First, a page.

Tuesday, 1 March 2016

Things I Read in February

And another month has gone byyyyyyy! I tend to kind of hate winter, and by the time we get to February I'm just so ready for it to be over. And now it is, and everything's great! So. I didn't get a whole lot of reading done in February, which I pretty much put down to busyness- I worked three Sundays out of four (please kill me), found myself busy on most of my Wednesdays off, and Saturdays I had to do household things usually that prevented that much reading. Still, I made an effort and crammed a few books into my brain. Voila:

Hotel Iris by Yoko Ogawa
I am so into Ogawa's writing that I can't even tell you. Although I started with The Housekeeper and The Professor, which is beautiful and sad, I've come to discover that her typical style is something slightly more disturbing and unsettling- a Japanese Shirley Jackson, if you will. Hotel Iris is about surface impressions and about what's going on underneath, about inappropriate relationships and teenage obsessions, and then everything gets a little bit S&M-ish and I was shocked and intrigued. Very interesting, very unsettling, definitely worth a read (did everyone see the Japanese Shirley Jackson part? EXACTLY.)

The Shock of the Fall by Nathan Filer
I read The Shock of the Fall in about four days, and by the end I was sobbing quietly. The Shock of the Fall is a story about encroaching mental illness, at the same time as being the story of how someone tells a story. It contains such insights as "I think people who are generous with food have a goodness about them" (same) and "I think she decided to become a teacher to give her life a meaning, or to distract her. I don't suppose there is much difference" and I am into books with insights and shit. If forced to criticise this book (which no one is forcing me to do, and yet here it comes!) I'd just say that I didn't necessarily LOVE the writing style, but there aren't that many writing styles I do love, so it's only really a minor point, especially when you consider the crying at the end. I got attached to this character, and wanted good things for him in the end. What more can you ask for from a book?

One Summer: America 1927 by Bill Bryson
I have legit written a review of this already which is very rare and also exciting! So yeah. This was what I was reading for the majority of the month, and it was totally worth the time it took to read, trust me.

Carry On by Rainbow Rowell
I think it would be fairly redundant for me at this point to once again say how much I love Rainbow Rowell's writing and storytelling and literally everything about her, plus this book deserves a full on review, but I will just say this: I was really nervous about the premise of this book when in fact I should have given Rainbow my full trust because she has never steered me wrong before. If you've been putting off reading this because you're not sure about it then you need to stop and read and oh my GOD you're going to have so much fun, I can't even tell you.


  1. Saturdays definitely feel like householdy days (still harking back to when we had a holiday flat and I used to clean it every Saturday, probably!), and Sunday working is the WORST. Why can't people stay at home and eat roast potatoes on Sundays like they did in Ye Olden Days?!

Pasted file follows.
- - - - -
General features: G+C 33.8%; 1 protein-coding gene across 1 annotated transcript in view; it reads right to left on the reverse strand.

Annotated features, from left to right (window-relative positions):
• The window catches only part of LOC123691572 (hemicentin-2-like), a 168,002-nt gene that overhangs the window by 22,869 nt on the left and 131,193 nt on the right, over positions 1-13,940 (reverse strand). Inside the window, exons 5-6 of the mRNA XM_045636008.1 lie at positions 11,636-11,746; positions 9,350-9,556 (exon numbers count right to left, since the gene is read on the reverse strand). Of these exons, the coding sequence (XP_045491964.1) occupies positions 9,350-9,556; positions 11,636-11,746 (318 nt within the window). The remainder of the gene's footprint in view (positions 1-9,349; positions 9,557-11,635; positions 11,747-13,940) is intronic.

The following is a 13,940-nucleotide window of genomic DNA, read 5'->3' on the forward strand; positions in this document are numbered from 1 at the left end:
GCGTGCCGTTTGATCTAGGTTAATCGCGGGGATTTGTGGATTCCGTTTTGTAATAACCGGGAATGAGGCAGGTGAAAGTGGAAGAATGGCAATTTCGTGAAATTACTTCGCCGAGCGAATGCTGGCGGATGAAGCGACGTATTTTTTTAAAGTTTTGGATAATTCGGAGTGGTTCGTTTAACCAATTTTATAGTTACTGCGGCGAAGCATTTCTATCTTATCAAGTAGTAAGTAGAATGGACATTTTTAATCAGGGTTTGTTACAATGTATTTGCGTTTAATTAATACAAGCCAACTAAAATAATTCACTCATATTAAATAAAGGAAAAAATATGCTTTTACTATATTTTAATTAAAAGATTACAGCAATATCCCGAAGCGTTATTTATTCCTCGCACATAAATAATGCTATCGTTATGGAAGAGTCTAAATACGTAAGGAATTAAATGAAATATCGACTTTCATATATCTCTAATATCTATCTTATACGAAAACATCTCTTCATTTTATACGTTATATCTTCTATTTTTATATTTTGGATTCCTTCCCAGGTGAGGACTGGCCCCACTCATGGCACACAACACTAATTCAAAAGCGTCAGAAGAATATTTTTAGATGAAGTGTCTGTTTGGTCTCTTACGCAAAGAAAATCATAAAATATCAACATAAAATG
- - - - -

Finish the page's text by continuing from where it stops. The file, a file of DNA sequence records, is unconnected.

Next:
I wept at The Shock of the Fall too. It was just SO beautiful and SO strangely innocent and SO lyrical and... ugh. Dammit Filer, breakin' ma heart.

    My stepdad has One Summer so READ THAT I SHALL... sometime... and also I've got Fangirl on my TBR for March (finally) so once I've read that I'm sure I'll be buying myself a copy of Carry On! I'm anticipating that being one of my favourites of the month tbh. I'm reading a lot at the moment because ZERO LIFE AND ALSO MUCH ANXIETY AND LONELINESS so I think a little Rainbowy goodness will be just what the doctor ordered.

    Hope March treats you a little more gently, sweetness. :) xx

    1. Dude, I don't even know. I at least don't have to deal with people, except for my colleagues, if I work on Sundays, and it's only for when we're really behind. But STILL.

      VERY strangely innocent. I think that was a teeny bit a thing I didn't like actually haha but I did still really enjoy it. PLUS the crying. Important.

      OMG OMG OMG you will actually love Fangirl. (I didn't even realise you hadn't read it yet!) I actually don't even think it's necessary to have read Fangirl to read Carry On (cause that kind of confuses what Rainbow has done... Imma try and talk about this in my proper review...) but it also doesn't hurt at all! (ps come to me with your anxiety and loneliness I love youuuuu and also like a bridge over troubled waterrrrrrr... [you see where I'm going with this, right?])

      I wanted to have a lovely sunny March but now I hear it's going to be shitty weather! BOO.

    2. I JUST FOUND CARRY ON IN PAPERBACK ON 2 FOR £7 IN TESCO YASSSS. Now I'm all ready to read BOTH in the near future. Hoorah for handily placed tempting book displays!

      You sang Simon and Garfunkel over the internet. Awwww, that makes me happy. I'm just feeling sorry for myself, with The Incident and the anxiety and the rain and the raging PMT and the diet (sometimes a girl just needs pizza) and sometimes this happens but it SUCKS so thank you is what I'm saying. :)

  2. Yeaaaaah, I'm gonna have to read Hotel Iris.

    1. You are! Do you want my copy? (My getting rid of it says nothing about its quality but lots about my lack of space and really really trying to get rid of books I don't adore more than life, ya know?)

    2. I mean, if you're offering... :)

      I really need to clear out my bookshelves